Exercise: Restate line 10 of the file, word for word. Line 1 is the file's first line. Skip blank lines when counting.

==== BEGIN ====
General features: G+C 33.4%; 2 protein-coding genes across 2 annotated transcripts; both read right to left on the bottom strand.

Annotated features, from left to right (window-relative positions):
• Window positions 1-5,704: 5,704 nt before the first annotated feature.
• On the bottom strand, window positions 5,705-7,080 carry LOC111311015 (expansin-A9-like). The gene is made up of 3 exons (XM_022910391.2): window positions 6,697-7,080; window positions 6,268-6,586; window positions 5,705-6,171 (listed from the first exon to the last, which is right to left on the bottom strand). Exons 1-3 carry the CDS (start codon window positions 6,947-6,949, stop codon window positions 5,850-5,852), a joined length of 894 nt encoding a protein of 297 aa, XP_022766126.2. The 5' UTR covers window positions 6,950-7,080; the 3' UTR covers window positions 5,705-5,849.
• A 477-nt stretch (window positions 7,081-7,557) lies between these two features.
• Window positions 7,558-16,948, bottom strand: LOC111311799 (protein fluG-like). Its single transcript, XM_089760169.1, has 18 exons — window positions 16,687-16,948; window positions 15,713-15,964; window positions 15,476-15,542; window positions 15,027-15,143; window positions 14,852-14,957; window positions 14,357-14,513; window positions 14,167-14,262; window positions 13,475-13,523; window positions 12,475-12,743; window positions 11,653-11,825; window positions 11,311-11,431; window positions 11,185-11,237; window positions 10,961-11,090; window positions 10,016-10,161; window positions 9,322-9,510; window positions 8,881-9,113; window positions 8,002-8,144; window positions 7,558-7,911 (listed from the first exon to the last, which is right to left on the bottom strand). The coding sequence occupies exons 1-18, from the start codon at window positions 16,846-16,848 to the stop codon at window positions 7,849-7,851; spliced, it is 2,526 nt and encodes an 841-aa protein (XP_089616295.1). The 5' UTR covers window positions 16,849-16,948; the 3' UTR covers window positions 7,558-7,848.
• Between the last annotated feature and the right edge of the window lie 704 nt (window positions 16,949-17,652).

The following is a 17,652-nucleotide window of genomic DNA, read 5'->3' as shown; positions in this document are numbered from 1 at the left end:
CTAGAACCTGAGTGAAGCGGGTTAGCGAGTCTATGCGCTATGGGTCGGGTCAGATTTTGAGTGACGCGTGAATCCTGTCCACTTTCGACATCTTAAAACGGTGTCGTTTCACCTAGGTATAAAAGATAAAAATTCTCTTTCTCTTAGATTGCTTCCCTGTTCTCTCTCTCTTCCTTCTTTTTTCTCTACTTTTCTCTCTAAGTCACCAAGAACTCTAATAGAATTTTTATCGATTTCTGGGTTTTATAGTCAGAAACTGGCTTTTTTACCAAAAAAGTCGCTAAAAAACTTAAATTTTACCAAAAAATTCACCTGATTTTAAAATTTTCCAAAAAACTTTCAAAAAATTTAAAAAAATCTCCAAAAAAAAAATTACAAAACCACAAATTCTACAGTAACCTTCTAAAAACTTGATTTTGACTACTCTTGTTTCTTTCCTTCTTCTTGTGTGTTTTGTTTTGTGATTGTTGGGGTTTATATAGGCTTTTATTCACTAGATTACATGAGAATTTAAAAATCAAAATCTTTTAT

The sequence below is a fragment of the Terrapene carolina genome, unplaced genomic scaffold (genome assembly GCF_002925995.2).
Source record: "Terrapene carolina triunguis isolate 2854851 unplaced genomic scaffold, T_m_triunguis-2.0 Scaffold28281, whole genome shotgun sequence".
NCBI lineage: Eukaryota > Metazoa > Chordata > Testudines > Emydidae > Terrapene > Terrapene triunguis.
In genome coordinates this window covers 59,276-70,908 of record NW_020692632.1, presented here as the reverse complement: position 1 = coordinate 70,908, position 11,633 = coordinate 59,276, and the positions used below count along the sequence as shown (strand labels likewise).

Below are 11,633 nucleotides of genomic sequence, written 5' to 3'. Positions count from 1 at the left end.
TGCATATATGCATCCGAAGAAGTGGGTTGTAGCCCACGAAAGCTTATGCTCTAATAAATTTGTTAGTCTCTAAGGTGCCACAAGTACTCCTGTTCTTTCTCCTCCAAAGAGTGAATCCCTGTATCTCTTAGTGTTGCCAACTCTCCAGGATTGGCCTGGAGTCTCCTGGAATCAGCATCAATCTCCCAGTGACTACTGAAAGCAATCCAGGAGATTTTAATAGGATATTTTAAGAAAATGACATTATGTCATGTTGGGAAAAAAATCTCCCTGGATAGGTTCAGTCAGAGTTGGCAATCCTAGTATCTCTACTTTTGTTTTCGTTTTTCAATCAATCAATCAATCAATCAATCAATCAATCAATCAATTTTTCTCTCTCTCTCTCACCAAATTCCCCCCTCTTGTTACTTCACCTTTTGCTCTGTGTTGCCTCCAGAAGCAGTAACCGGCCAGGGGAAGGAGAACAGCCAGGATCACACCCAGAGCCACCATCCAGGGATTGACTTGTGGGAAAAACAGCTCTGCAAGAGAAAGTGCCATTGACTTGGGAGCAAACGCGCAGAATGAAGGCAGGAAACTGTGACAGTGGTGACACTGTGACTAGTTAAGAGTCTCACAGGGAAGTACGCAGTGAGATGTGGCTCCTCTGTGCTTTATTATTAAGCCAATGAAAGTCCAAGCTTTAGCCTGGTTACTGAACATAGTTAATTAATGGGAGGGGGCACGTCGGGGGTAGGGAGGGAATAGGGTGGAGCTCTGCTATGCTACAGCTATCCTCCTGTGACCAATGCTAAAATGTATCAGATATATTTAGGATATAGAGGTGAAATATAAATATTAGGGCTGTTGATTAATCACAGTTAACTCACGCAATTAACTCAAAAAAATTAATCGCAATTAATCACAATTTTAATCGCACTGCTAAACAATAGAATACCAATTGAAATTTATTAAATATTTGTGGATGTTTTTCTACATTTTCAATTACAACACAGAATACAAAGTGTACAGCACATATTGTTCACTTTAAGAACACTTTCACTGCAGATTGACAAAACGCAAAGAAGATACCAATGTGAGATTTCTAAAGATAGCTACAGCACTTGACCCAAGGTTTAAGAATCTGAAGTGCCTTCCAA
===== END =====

The sequence below is a fragment of the Terrapene carolina genome, unplaced genomic scaffold (genome assembly GCF_002925995.2).